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The Funeral Portrait

The Funeral Portrait
Bronze door knocker on the Crouse family mausoleum in Oakwood Cemetery, 940 Comstock Avenue, next to Syracuse University, in Syracuse, Onondaga County, New York. John Crouse (1802-1889) was a corpulent German-American grocer and banker who established the “John Crouse Memorial College for Women” at Syracuse University. He was once the wealthiest citizen of Syracuse, estimated to be worth $10 million in 1889. His son, John J. Crouse, Jr. (1834-1886), became mayor of Syracuse.

A gruesome spectacle unfolded in 1988, nearly a century after John, Jr.’s death, when a Syracuse University student stole his skull for art class. His fellow students called the cops when a foul smell from his attempt at cleaning the skull permeated their dorm. When investigators traced it back to the Crouse mausoleum, they discovered vandals had destroyed the interior, smashed coffins, and scattered body parts all over the floor. What a bunch of animals.

The Original Burger King in Mattoon, Illinois

Coles County, Illinois is an unusual place. I should know, I wrote an entire book about it. Students at nearby Eastern Illinois University often wonder why there is no Burger King, the ubiquitous fast food franchise, anywhere in the county. That’s because a court decision in 1968 banned the fast food franchise from a 20-mile radius around a locally-owned Burger King in the town of Mattoon. Confused?

Ice cream is served with personality at this Burger King

In 1957, local business owners Gene and Betty Hoots opened a burger joint in a two car garage called Burger King, to compliment their ice cream stand Frigid Queen. The name was Betty’s idea. She thought it had a nicer ring to it than “Hot King” or “Hot Dames“. They registered “Burger King” as a state trademark. In 1961, a Florida-based corporation called Burger King began opening franchises all over Illinois, and Gene and Betty Hoots sued.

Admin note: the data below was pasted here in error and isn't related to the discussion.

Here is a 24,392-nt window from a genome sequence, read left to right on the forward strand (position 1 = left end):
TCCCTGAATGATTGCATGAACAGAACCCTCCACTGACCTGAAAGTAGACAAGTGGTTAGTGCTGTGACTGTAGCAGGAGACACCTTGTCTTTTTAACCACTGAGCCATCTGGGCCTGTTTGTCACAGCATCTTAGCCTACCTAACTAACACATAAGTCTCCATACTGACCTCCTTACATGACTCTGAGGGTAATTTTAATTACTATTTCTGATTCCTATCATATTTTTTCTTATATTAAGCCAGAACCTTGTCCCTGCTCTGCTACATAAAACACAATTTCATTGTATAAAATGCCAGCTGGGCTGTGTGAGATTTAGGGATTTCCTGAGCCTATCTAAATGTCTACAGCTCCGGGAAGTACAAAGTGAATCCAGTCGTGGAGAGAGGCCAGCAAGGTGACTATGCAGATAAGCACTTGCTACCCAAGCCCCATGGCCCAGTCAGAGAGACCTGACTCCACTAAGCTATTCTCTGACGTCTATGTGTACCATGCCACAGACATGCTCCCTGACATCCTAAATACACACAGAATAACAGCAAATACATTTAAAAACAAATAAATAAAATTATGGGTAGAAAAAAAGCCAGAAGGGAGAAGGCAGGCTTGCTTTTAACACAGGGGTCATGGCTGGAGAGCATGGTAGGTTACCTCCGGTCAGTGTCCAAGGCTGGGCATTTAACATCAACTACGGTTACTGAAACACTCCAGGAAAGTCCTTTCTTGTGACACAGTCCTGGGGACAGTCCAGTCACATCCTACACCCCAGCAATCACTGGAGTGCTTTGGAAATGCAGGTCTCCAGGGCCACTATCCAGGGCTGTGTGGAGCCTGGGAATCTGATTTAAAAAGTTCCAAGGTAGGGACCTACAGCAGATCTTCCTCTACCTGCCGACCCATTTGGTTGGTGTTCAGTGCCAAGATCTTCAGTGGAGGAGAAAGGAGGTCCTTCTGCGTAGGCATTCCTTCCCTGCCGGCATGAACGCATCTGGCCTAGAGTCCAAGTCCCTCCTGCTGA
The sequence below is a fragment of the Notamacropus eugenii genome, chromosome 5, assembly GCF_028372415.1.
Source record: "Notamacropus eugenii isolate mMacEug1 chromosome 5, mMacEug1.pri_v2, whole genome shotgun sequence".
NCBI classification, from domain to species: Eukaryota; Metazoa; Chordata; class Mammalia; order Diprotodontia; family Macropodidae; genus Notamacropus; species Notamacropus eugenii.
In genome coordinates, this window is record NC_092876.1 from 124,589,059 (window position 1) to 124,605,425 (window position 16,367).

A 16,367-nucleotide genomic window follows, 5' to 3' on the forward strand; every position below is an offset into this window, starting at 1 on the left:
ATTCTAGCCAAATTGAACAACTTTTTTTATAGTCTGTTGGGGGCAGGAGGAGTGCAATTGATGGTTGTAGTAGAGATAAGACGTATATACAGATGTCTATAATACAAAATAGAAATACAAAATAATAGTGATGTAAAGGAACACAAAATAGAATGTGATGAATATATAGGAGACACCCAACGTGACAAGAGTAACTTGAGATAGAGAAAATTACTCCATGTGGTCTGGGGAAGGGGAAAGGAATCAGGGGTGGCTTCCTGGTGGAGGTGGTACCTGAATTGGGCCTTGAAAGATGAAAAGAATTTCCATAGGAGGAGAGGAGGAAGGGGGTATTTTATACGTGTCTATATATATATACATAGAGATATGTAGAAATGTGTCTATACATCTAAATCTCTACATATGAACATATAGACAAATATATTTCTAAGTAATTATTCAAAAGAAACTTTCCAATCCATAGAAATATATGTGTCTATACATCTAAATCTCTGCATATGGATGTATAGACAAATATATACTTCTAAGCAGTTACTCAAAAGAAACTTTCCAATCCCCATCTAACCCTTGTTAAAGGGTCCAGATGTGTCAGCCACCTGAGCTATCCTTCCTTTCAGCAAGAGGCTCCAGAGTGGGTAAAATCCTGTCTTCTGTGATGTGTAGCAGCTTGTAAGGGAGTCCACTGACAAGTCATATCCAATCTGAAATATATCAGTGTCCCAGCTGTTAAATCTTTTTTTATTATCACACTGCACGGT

In Burger King of Florida, Inc. v. Hoots (1968), the federal 7th Circuit Court of Appeals ruled that national trademarks had priority over state trademarks, but granted the Hootses a concession: they could keep their business name, and no corporate Burger Kings could open within 20 miles of Mattoon. “One time they offered us $10,000 to put one in, but we told them to get lost,” Betty Hoots told the Illinois Times.

Today, the closest place you can buy a Whopper is in Tuscola, 22-miles north. You can, however, buy a Hooter Burger, lemon ice cream, or a butterscotch shake. In 2015, Gene and Betty Hoots finally sold their restaurant to a partnership called BK Ventures, LLC (I guess their son didn’t want to carry on the family tradition after all). Local businessman Cory Sanders planned to make improvements to the restaurant, but keep the menu mostly the same.

The Original Burger King, at 1508 Charleston Avenue in Mattoon, Illinois, is open all-week long from 9:00 am to 10:00 pm. They don’t have a website, but you can call (217) 234-8122 for more information.

The Day Celebrity Social Justice Jumped the Shark

Another wealthy, award winning actress wants you to “empower” her bank account.

I’m not a big fan of super hero movies, so I was only peripherally aware of the controversy surrounding Brie Larson, star of Disney’s Captain Marvel (2019). I saw the weird clip of her saying white men shouldn’t review her previous films, but it wasn’t until I watched RedLetterMedia’s recent review of Captain Marvel that I saw the full extent of her vapid social activism.

Over the past few years, audiences have started waking up to Hollywood’s self-serving and hypocritical social activism, so much so that it turned off a record number of people from their signature awards event last year. No one likes to be preached to by hypocrites who got rich riding the coattails of an alleged sex pervert and then jumped ship when it was convenient for them.

Now Brie Larson, an Academy Award-winning actress with a net worth of over $10 million starring in a blockbuster Marvel film wants to tell everyone how hard women have it in the film industry. In one interview, she answered the question “What does it mean to be a woman in film?” by saying “It means it’s really hard.” Yes, historically, attractive blonde women have had a difficult time getting roles in Hollywood films (<—sarcasm).